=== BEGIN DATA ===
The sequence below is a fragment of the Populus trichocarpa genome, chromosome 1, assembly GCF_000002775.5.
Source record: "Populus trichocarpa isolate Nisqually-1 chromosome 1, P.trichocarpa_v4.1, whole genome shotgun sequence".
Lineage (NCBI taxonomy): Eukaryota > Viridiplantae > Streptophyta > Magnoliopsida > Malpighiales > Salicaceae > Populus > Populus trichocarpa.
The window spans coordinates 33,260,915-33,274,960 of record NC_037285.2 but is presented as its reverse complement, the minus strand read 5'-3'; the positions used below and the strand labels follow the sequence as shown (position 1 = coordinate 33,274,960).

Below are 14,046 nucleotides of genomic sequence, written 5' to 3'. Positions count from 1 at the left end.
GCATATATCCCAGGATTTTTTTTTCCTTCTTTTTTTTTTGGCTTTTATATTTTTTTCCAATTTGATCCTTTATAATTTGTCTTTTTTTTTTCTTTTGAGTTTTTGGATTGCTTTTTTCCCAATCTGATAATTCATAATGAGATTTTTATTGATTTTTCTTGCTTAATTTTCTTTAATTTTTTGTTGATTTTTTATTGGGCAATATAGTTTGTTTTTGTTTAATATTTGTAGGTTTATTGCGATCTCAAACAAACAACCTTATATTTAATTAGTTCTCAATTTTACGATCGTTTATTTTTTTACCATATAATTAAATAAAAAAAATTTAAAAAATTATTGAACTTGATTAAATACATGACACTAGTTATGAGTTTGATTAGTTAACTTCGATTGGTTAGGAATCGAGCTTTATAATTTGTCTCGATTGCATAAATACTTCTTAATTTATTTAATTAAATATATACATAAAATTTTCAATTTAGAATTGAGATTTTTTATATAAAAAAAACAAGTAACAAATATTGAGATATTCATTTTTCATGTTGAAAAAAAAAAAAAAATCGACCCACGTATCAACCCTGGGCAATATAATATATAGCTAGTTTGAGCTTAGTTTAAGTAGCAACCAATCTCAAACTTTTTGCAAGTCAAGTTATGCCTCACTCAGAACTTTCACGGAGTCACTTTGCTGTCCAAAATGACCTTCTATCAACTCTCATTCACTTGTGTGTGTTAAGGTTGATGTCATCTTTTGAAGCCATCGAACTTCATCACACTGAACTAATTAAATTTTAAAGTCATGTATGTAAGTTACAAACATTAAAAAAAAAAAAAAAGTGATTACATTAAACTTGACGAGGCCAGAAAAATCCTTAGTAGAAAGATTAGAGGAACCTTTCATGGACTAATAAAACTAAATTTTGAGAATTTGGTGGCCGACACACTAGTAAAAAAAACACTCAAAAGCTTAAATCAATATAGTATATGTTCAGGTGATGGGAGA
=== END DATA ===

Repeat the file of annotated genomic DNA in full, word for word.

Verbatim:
The sequence below is a fragment of the Populus trichocarpa genome, chromosome 1, assembly GCF_000002775.5.
Source record: "Populus trichocarpa isolate Nisqually-1 chromosome 1, P.trichocarpa_v4.1, whole genome shotgun sequence".
Lineage (NCBI taxonomy): Eukaryota > Viridiplantae > Streptophyta > Magnoliopsida > Malpighiales > Salicaceae > Populus > Populus trichocarpa.
The window spans coordinates 33,260,915-33,274,960 of record NC_037285.2 but is presented as its reverse complement, the minus strand read 5'-3'; the positions used below and the strand labels follow the sequence as shown (position 1 = coordinate 33,274,960).

Below are 14,046 nucleotides of genomic sequence, written 5' to 3'. Positions count from 1 at the left end.
GCATATATCCCAGGATTTTTTTTTCCTTCTTTTTTTTTTGGCTTTTATATTTTTTTCCAATTTGATCCTTTATAATTTGTCTTTTTTTTTTCTTTTGAGTTTTTGGATTGCTTTTTTCCCAATCTGATAATTCATAATGAGATTTTTATTGATTTTTCTTGCTTAATTTTCTTTAATTTTTTGTTGATTTTTTATTGGGCAATATAGTTTGTTTTTGTTTAATATTTGTAGGTTTATTGCGATCTCAAACAAACAACCTTATATTTAATTAGTTCTCAATTTTACGATCGTTTATTTTTTTACCATATAATTAAATAAAAAAAATTTAAAAAATTATTGAACTTGATTAAATACATGACACTAGTTATGAGTTTGATTAGTTAACTTCGATTGGTTAGGAATCGAGCTTTATAATTTGTCTCGATTGCATAAATACTTCTTAATTTATTTAATTAAATATATACATAAAATTTTCAATTTAGAATTGAGATTTTTTATATAAAAAAAACAAGTAACAAATATTGAGATATTCATTTTTCATGTTGAAAAAAAAAAAAAAATCGACCCACGTATCAACCCTGGGCAATATAATATATAGCTAGTTTGAGCTTAGTTTAAGTAGCAACCAATCTCAAACTTTTTGCAAGTCAAGTTATGCCTCACTCAGAACTTTCACGGAGTCACTTTGCTGTCCAAAATGACCTTCTATCAACTCTCATTCACTTGTGTGTGTTAAGGTTGATGTCATCTTTTGAAGCCATCGAACTTCATCACACTGAACTAATTAAATTTTAAAGTCATGTATGTAAGTTACAAACATTAAAAAAAAAAAAAAAGTGATTACATTAAACTTGACGAGGCCAGAAAAATCCTTAGTAGAAAGATTAGAGGAACCTTTCATGGACTAATAAAACTAAATTTTGAGAATTTGGTGGCCGACACACTAGTAAAAAAAACACTCAAAAGCTTAAATCAATATAGTATATGTTCAGGTGATGGGAGA